A Complete Summary of The New Jim Crow: Mass Incarceration in the Age of Colorblindness The New Jim Crow is a book written by Michelle Alexander. The book is about the increased percentage of incarceration among the African-American population in the United States and the segregation that is imposed on them and that controls them. The new Jim Crow is actually a continuation of the Jim Crow legal system which was present in the United States of America prior to the Civil War. Back then, the African American people were deemed second-class citizens, which meant that they had no rights. This meant that African-American people had no right to vote, no right to participate in the judicial or legal system, and had no representatives of their own in the entire legal system. The mistreatment of the African American people did not end when these things ended; in fact, the problems regarding segregation of African-American people are still present today. Michelle Alexander's book is here to show us the truth about segregation, which is often hidden through political promises or even negligence. The New Jim Crow is an interesting, eye-opening book, which everyone should read in order to understand the issues of continued racial segregation in the United States. Our summary is divided into several sections: first we will summarize the book, and try to learn as much as we can about what the author is trying to say. After this, we will have an analysis of the book and then a quiz with answers to test you knowledge. Finally, we will give you a short conclusion just to review everything we have learned. So, let's get started. Here Is A Preview Of What You Will Get: - In The New Jim Crow, you will get a summarized version of the book. - In The New Jim Crow, you will find the book analyzed to further strengthen your knowledge. - In The New Jim Crow, you will get some fun multiple choice quizzes, along with answers to help you learn about the book. Get a copy, and learn everything about The New Jim Crow .

Worse Than Slavery

DOWNLOAD NOW »

Author: David M. Oshinsky

Publisher: Simon and Schuster

ISBN: 9781439107744

Category: Social Science

Page: 320

View: 4206

In this sensitively told tale of suffering, brutality, and inhumanity, Worse Than Slavery is an epic history of race and punishment in the deepest South from emancipation to the civil rights era—and beyond. Immortalized in blues songs and movies like Cool Hand Luke and The Defiant Ones, Mississippi’s infamous Parchman State Penitentiary was, in the pre-civil rights south, synonymous with cruelty. Now, noted historian David Oshinsky gives us the true story of the notorious prison, drawing on police records, prison documents, folklore, blues songs, and oral history, from the days of cotton-field chain gangs to the 1960s, when Parchman was used to break the wills of civil rights workers who journeyed south on Freedom Rides.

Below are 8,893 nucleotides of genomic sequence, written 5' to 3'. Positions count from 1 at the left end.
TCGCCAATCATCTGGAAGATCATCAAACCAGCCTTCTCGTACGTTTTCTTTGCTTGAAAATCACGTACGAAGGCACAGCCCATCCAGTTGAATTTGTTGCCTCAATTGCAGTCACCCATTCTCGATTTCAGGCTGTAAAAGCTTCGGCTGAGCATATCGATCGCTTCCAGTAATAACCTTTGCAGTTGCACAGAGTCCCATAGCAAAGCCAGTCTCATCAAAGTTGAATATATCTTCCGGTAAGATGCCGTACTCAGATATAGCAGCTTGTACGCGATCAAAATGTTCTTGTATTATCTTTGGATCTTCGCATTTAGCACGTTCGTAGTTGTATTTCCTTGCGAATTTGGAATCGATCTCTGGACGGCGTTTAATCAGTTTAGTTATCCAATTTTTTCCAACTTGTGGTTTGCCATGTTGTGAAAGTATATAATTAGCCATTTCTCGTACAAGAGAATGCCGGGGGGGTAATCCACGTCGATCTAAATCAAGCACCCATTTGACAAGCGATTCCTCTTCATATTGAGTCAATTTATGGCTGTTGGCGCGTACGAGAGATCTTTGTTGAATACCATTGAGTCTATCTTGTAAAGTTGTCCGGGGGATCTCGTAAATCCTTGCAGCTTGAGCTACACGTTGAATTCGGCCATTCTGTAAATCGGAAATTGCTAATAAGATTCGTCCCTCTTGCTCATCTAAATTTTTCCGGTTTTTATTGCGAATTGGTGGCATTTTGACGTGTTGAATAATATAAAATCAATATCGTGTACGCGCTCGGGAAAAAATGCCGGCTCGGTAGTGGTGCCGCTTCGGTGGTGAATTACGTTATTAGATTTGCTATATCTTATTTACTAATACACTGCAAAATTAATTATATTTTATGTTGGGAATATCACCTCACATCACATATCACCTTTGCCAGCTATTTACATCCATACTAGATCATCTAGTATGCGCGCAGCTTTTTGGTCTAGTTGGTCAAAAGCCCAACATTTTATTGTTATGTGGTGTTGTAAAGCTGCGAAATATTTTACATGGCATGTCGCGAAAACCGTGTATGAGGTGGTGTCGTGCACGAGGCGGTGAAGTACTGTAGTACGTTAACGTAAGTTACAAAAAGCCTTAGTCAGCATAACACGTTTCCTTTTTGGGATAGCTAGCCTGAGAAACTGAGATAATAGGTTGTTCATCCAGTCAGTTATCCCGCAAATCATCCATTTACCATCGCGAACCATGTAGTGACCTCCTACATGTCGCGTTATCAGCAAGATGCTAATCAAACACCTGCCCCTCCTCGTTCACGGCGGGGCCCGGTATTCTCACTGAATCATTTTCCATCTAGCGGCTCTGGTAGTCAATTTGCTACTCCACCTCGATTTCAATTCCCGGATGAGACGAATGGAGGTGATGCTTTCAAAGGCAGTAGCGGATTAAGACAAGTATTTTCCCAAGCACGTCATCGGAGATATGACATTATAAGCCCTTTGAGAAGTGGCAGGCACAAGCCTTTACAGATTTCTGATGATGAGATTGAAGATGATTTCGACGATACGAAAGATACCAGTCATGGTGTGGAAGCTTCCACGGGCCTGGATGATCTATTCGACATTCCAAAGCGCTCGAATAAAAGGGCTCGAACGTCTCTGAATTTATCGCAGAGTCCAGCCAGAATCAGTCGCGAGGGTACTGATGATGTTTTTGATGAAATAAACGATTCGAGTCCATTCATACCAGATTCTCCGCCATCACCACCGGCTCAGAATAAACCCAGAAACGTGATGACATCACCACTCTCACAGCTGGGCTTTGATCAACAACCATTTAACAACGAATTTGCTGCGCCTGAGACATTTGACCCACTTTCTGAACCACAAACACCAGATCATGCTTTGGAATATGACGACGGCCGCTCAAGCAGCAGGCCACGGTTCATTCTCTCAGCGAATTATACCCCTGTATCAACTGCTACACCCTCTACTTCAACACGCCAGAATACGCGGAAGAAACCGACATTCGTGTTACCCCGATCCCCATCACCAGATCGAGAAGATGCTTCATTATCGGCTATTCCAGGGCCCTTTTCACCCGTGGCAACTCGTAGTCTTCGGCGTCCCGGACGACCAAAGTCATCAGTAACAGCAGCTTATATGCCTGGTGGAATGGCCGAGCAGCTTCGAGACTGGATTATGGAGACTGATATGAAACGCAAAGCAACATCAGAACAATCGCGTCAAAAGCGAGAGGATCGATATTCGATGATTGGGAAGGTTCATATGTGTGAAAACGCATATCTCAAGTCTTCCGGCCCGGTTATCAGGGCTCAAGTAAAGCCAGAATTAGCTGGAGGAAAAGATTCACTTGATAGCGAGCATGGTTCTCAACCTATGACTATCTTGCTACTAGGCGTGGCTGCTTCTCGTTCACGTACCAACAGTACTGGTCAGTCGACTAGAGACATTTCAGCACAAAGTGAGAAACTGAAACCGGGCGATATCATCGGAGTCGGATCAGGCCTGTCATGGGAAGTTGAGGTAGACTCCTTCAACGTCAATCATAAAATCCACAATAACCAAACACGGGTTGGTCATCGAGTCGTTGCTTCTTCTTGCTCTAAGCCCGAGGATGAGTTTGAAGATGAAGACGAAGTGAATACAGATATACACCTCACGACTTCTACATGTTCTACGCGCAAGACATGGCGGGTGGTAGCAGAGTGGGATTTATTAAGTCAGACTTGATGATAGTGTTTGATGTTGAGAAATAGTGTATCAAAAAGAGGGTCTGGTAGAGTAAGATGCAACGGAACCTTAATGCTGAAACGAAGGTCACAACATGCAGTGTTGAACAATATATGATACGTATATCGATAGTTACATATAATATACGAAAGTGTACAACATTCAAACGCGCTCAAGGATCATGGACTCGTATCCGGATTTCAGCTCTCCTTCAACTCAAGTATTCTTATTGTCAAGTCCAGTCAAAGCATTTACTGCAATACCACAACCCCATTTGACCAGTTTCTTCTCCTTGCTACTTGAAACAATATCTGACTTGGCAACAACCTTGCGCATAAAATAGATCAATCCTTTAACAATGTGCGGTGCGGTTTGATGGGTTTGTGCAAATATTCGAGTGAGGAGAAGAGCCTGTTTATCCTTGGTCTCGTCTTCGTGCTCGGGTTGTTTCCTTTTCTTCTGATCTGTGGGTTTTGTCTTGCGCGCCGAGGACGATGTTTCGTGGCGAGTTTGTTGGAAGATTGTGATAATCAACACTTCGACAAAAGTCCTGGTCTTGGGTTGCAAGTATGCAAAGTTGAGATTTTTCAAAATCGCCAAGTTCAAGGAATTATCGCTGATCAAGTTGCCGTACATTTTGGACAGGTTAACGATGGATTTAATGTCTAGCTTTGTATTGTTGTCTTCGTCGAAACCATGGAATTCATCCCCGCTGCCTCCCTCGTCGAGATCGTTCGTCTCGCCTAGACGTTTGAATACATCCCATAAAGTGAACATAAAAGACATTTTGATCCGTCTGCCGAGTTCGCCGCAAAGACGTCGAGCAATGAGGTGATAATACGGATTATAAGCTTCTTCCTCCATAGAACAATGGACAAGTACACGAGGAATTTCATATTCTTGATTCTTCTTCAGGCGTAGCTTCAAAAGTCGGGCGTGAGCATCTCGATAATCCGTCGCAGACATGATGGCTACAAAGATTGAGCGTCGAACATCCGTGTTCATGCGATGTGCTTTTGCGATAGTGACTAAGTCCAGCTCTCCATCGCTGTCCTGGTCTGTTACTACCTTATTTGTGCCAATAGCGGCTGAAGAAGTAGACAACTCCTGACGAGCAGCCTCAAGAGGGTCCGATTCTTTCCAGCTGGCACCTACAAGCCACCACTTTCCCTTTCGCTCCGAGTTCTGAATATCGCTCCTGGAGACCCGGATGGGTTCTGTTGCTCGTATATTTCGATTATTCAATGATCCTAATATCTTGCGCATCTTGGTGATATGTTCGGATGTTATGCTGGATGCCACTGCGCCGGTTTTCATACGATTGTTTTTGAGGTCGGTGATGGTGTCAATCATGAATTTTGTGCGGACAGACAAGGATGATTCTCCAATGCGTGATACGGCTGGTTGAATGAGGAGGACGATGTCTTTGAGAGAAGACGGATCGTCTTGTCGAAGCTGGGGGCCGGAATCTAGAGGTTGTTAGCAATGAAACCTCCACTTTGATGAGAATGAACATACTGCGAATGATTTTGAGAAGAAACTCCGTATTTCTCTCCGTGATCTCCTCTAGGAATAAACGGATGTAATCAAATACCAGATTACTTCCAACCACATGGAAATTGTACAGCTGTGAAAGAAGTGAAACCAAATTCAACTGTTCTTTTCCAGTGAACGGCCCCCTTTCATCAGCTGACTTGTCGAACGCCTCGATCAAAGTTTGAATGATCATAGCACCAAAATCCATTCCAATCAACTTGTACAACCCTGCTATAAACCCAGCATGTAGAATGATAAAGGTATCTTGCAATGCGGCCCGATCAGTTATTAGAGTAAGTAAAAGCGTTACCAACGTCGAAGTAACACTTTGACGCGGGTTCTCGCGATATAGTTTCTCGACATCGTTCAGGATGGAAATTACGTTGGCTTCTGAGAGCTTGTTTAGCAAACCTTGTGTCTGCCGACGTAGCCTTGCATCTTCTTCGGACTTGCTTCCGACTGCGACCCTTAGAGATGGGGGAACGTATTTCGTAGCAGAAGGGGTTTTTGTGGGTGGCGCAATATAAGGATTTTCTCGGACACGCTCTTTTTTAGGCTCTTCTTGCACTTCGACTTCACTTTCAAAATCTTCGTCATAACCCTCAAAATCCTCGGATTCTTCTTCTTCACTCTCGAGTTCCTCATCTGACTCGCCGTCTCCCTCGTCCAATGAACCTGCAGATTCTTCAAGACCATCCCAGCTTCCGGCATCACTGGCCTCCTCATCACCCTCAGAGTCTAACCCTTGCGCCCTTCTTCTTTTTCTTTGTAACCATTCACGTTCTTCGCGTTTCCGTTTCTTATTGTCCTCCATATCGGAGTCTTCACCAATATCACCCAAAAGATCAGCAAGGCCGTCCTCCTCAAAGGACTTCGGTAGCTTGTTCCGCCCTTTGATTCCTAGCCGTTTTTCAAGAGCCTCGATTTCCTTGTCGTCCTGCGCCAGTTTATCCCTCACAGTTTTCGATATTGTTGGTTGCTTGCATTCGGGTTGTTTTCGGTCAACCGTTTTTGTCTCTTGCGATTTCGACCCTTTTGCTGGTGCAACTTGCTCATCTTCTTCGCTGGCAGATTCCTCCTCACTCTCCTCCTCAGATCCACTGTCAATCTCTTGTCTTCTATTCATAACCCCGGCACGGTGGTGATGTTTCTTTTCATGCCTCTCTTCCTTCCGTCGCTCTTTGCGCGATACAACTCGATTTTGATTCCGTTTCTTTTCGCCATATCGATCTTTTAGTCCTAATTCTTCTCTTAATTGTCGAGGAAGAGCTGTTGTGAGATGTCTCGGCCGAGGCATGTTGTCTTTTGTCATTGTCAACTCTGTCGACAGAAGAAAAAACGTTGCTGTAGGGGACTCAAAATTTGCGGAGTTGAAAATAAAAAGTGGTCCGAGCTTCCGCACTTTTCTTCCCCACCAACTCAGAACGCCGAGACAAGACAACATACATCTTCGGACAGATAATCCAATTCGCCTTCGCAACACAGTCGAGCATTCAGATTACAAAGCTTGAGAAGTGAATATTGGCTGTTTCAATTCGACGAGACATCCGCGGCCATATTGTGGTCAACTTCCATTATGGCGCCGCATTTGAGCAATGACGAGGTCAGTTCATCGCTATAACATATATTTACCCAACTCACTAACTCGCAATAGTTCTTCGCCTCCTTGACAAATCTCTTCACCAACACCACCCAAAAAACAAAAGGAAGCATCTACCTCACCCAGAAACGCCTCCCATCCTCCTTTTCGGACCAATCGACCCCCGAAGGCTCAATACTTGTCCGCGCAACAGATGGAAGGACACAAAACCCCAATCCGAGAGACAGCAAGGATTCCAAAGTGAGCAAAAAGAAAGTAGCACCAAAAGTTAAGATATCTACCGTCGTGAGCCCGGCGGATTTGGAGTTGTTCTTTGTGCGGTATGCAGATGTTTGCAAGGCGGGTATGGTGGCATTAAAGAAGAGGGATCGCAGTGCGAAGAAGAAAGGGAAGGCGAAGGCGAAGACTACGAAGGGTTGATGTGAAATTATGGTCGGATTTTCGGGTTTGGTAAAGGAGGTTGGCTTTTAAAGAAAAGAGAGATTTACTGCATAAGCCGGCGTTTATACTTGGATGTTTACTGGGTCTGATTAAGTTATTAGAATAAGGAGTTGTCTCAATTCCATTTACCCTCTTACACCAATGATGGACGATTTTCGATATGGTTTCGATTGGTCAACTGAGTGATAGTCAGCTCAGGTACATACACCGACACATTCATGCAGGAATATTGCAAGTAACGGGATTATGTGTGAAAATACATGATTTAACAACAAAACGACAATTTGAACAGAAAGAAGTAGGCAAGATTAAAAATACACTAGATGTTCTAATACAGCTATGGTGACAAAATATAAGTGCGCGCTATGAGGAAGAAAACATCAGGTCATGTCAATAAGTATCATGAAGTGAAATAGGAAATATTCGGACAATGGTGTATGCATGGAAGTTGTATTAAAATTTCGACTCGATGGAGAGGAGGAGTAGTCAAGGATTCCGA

Race to Incarcerate

DOWNLOAD NOW »

Author: Marc Mauer

Publisher: ReadHowYouWant.com

ISBN: 1458722139

Category:

Page: 356

View: 9187

In this revised edition of his seminal book on race, class, and the criminal justice system, Marc Mauer, executive director of one of the United States' leading criminal justice reform organizations, offers the most up-to-date look available at three decades of prison expansion in America.Including newly written material on recent developments under the Bush administration and updated statistics, graphs, and charts throughout, the book tells the tragic story of runaway growth in the number of prisons and jails and the overreliance on imprisonment to stem problems of economic and social development. Called ''sober and nuanced'' by Publishers Weekly, Race to Incarcerate documents the enormous financial and human toll of the ''get tough'' movement, and argues for more humane - and productive - alternatives.

Becoming Ms. Burton

From Prison to Recovery to Leading the Fight for Incarcerated Women

DOWNLOAD NOW »

Author: Susan Burton,Cari Lynn

Publisher: The New Press

ISBN: 1620972131

Category: Biography & Autobiography

Page: 228

View: 1378

Winner of the 49th NAACP Image Award for Outstanding Literary Work (Biography/Autobiography) Winner of the 2017 Goddard Riverside Stephan Russo Book Prize for Social Justice “Valuable . . . [like Michelle] Alexander’s The New Jim Crow.” —Los Angeles Review of Books “Susan Burton is a national treasure . . . her life story is testimony to the human capacity for resilience and recovery . . . [Becoming Ms. Burton is] a stunning memoir.” —Nicholas Kristof, in The New York Times One woman’s remarkable odyssey from tragedy to prison to recovery—and recognition as a leading figure in the national justice reform movement Susan Burton’s world changed in an instant when her five-year-old son was killed by a van driving down their street. Consumed by grief and without access to professional help, Susan self-medicated, becoming addicted first to cocaine, then crack. As a resident of South Los Angeles, a black community under siege in the War on Drugs, it was but a matter of time before Susan was arrested. She cycled in and out of prison for over fifteen years; never was she offered therapy or treatment for addiction. On her own, she eventually found a private drug rehabilitation facility. Once clean, Susan dedicated her life to supporting women facing similar struggles. Her organization, A New Way of Life, operates five safe homes in Los Angeles that supply a lifeline to hundreds of formerly incarcerated women and their children—setting them on the track to education and employment rather than returns to prison. Becoming Ms. Burton not only humanizes the deleterious impact of mass incarceration, it also points the way to the kind of structural and policy changes that will offer formerly incarcerated people the possibility of a life of meaning and dignity.